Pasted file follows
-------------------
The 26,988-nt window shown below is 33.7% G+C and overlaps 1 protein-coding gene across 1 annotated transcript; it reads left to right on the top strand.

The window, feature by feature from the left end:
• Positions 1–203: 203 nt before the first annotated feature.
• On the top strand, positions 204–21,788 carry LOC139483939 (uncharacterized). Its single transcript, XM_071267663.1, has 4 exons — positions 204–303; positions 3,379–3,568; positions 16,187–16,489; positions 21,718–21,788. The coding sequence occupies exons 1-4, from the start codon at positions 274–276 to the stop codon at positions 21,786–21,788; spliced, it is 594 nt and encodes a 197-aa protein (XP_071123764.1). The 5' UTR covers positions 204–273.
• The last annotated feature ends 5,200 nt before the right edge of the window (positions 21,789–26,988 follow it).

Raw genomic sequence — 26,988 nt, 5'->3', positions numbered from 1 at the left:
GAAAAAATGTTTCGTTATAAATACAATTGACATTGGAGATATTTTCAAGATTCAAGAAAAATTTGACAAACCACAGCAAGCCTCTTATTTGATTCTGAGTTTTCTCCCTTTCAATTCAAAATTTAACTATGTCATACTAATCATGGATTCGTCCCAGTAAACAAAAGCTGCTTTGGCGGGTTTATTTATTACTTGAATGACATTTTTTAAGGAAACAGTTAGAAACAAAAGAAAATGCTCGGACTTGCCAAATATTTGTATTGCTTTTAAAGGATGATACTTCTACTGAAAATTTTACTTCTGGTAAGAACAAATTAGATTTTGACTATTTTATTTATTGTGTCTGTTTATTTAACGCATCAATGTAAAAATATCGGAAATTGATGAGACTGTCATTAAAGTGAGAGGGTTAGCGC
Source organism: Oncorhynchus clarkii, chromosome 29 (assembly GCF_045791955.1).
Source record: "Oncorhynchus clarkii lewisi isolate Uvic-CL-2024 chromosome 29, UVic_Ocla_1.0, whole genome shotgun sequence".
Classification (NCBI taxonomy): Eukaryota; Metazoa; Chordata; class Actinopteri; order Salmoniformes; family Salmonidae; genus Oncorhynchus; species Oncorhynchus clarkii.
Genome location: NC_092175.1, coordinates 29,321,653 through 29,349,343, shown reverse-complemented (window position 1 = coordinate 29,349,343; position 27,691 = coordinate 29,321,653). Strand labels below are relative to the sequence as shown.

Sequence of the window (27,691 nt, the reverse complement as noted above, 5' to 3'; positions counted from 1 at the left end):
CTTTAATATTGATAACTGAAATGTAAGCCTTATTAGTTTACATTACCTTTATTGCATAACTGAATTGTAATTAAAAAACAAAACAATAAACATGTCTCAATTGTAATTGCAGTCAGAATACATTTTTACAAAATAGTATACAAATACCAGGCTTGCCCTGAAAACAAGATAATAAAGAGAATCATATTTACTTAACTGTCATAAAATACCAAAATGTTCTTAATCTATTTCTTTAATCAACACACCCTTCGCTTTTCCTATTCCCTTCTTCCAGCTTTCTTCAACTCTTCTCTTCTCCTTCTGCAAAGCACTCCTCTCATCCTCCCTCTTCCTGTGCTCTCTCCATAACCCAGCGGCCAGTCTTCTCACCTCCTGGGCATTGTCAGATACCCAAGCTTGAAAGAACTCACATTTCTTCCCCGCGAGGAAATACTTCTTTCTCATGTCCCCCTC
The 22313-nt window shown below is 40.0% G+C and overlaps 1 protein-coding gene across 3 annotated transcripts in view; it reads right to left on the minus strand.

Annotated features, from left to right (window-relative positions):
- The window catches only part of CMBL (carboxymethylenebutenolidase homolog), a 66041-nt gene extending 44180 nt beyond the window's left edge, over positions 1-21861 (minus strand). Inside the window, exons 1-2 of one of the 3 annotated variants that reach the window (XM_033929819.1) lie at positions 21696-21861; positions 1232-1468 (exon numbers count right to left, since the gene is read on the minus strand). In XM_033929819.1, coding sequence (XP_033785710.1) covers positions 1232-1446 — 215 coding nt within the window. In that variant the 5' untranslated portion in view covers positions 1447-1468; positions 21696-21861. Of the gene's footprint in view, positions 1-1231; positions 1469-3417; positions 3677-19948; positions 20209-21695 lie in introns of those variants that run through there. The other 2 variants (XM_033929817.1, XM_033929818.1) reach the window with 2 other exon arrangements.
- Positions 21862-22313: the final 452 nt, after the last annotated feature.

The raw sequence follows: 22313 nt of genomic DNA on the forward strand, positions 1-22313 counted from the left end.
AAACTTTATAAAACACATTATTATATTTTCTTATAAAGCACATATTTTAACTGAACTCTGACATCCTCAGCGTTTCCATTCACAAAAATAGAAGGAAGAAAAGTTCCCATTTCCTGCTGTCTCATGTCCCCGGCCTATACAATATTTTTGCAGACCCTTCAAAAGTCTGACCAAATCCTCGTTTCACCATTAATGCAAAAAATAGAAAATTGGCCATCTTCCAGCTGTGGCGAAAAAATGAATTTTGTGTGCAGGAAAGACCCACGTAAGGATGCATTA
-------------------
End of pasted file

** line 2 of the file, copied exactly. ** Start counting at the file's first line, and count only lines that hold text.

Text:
The window, feature by feature from the left end: